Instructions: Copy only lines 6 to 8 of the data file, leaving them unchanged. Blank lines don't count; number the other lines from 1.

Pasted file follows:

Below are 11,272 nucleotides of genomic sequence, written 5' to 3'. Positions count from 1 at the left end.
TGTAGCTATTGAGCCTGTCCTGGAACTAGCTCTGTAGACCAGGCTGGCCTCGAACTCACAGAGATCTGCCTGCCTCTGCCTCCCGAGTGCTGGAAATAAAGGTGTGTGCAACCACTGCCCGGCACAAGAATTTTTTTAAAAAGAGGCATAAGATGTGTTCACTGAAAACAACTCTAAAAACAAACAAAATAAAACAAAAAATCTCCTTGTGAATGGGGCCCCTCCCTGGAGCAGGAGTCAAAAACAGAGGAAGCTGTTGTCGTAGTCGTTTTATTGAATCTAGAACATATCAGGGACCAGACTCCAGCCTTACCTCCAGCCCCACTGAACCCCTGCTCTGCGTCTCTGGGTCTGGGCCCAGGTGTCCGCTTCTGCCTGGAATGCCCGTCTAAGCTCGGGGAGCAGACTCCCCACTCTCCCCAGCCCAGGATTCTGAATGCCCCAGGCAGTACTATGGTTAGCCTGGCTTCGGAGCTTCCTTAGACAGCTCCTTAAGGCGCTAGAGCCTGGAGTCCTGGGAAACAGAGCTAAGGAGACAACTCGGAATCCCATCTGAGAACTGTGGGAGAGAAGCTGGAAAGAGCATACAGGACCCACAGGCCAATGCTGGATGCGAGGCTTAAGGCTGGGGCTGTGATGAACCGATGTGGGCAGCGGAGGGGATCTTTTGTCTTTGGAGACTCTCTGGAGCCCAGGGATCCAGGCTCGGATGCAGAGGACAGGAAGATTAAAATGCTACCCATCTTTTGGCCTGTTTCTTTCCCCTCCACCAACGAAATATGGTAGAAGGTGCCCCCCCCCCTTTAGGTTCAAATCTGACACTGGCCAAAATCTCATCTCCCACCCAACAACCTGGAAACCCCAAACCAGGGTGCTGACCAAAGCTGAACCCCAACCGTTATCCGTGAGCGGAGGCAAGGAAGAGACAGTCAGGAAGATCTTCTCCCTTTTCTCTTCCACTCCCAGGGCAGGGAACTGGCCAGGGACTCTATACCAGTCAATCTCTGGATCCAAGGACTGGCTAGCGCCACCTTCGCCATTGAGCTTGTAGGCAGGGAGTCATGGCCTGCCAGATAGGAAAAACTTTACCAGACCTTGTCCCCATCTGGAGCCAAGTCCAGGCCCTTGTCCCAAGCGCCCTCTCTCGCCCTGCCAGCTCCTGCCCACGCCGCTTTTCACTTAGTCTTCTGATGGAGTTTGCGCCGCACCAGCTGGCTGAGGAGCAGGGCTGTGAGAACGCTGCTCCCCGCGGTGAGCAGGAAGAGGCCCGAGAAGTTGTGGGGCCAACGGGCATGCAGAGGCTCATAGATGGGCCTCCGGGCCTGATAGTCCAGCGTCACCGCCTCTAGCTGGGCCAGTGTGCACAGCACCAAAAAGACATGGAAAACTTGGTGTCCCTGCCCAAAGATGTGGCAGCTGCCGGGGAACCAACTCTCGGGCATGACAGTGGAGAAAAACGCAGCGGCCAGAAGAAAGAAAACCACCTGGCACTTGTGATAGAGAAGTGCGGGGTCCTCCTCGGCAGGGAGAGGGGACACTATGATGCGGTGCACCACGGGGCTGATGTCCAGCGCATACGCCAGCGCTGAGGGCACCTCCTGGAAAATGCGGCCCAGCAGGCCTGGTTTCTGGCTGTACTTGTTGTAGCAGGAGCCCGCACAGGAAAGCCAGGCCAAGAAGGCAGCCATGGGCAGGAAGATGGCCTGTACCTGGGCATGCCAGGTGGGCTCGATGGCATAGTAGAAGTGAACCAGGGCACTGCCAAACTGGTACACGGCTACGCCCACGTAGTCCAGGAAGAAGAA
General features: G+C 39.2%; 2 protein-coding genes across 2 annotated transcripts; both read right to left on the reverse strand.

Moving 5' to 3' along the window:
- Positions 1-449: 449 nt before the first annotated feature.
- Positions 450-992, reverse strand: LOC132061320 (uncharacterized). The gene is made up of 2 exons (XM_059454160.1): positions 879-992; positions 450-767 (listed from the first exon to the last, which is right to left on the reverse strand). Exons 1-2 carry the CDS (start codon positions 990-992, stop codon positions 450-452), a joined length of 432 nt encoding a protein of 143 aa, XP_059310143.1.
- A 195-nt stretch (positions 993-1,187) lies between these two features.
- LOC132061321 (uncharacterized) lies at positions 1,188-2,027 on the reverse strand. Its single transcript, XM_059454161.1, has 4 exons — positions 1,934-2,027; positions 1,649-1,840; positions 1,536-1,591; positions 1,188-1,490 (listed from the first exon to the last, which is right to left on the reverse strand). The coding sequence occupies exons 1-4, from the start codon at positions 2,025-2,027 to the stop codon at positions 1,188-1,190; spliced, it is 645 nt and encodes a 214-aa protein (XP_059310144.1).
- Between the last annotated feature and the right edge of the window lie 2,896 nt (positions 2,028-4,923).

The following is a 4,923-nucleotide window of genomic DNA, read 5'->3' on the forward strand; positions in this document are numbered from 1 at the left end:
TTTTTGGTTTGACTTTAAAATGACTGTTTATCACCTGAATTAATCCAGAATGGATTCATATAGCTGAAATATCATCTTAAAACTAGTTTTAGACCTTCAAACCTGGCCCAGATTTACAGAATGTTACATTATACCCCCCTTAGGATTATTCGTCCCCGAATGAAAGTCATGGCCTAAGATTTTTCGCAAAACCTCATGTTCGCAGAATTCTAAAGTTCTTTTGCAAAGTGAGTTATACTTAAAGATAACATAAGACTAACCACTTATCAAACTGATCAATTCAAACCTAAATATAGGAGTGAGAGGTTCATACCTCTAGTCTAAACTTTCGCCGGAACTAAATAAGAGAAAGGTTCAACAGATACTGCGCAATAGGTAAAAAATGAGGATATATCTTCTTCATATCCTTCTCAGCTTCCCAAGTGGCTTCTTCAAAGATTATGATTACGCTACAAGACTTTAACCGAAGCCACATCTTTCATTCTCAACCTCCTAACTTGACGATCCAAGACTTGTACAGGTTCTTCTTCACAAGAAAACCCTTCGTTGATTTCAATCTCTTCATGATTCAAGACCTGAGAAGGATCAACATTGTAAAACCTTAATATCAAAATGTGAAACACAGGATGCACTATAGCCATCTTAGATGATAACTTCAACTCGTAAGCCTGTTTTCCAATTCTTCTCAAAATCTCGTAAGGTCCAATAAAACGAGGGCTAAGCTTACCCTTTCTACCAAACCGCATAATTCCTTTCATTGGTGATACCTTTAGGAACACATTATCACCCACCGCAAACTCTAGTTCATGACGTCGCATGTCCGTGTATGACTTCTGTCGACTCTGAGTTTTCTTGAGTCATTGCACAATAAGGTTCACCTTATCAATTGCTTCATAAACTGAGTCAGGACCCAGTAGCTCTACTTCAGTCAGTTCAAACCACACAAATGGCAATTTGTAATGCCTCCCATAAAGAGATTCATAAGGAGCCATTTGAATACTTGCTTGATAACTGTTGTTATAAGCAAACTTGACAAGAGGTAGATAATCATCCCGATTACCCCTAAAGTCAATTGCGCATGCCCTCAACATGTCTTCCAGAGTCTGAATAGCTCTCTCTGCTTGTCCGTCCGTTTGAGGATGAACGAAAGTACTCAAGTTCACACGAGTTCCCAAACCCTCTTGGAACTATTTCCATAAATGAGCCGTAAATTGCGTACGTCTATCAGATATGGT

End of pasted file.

- Positions 450-992, reverse strand: LOC132061320 (uncharacterized). The gene is made up of 2 exons (XM_059454160.1): positions 879-992; positions 450-767 (listed from the first exon to the last, which is right to left on the reverse strand). Exons 1-2 carry the CDS (start codon positions 990-992, stop codon positions 450-452), a joined length of 432 nt encoding a protein of 143 aa, XP_059310143.1.
- A 195-nt stretch (positions 993-1,187) lies between these two features.
- LOC132061321 (uncharacterized) lies at positions 1,188-2,027 on the reverse strand. Its single transcript, XM_059454161.1, has 4 exons — positions 1,934-2,027; positions 1,649-1,840; positions 1,536-1,591; positions 1,188-1,490 (listed from the first exon to the last, which is right to left on the reverse strand). The coding sequence occupies exons 1-4, from the start codon at positions 2,025-2,027 to the stop codon at positions 1,188-1,190; spliced, it is 645 nt and encodes a 214-aa protein (XP_059310144.1).